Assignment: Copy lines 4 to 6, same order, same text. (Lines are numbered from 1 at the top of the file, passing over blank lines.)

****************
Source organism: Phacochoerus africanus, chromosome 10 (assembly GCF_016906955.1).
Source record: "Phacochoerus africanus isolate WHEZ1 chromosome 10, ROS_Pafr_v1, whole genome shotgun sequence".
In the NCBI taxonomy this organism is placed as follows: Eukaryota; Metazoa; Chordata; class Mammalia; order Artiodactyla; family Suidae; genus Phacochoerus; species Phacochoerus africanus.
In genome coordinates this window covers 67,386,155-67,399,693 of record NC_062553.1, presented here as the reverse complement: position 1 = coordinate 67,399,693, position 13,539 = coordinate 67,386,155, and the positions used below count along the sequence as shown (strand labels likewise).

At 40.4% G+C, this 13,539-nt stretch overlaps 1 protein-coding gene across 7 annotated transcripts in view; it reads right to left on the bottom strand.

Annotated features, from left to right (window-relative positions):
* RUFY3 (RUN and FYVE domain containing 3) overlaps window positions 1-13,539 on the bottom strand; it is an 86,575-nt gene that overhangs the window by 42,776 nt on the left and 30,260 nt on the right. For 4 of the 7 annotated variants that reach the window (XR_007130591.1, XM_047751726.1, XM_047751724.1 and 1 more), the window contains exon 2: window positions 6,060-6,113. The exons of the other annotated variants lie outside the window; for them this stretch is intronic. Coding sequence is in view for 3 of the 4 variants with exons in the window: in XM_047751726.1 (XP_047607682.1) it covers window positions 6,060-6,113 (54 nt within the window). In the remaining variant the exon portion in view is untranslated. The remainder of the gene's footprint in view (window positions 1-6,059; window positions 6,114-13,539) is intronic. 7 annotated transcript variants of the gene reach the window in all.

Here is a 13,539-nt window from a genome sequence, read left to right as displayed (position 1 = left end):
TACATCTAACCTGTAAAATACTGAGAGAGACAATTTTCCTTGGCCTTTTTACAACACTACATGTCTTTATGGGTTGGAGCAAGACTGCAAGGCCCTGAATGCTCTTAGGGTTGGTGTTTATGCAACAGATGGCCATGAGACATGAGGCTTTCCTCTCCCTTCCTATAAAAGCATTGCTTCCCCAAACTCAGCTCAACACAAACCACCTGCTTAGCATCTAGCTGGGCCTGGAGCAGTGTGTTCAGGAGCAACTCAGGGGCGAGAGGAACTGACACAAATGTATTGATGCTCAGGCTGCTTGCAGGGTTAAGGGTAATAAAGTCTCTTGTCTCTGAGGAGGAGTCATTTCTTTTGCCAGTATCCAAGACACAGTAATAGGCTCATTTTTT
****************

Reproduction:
In genome coordinates this window covers 67,386,155-67,399,693 of record NC_062553.1, presented here as the reverse complement: position 1 = coordinate 67,399,693, position 13,539 = coordinate 67,386,155, and the positions used below count along the sequence as shown (strand labels likewise).

At 40.4% G+C, this 13,539-nt stretch overlaps 1 protein-coding gene across 7 annotated transcripts in view; it reads right to left on the bottom strand.

Annotated features, from left to right (window-relative positions):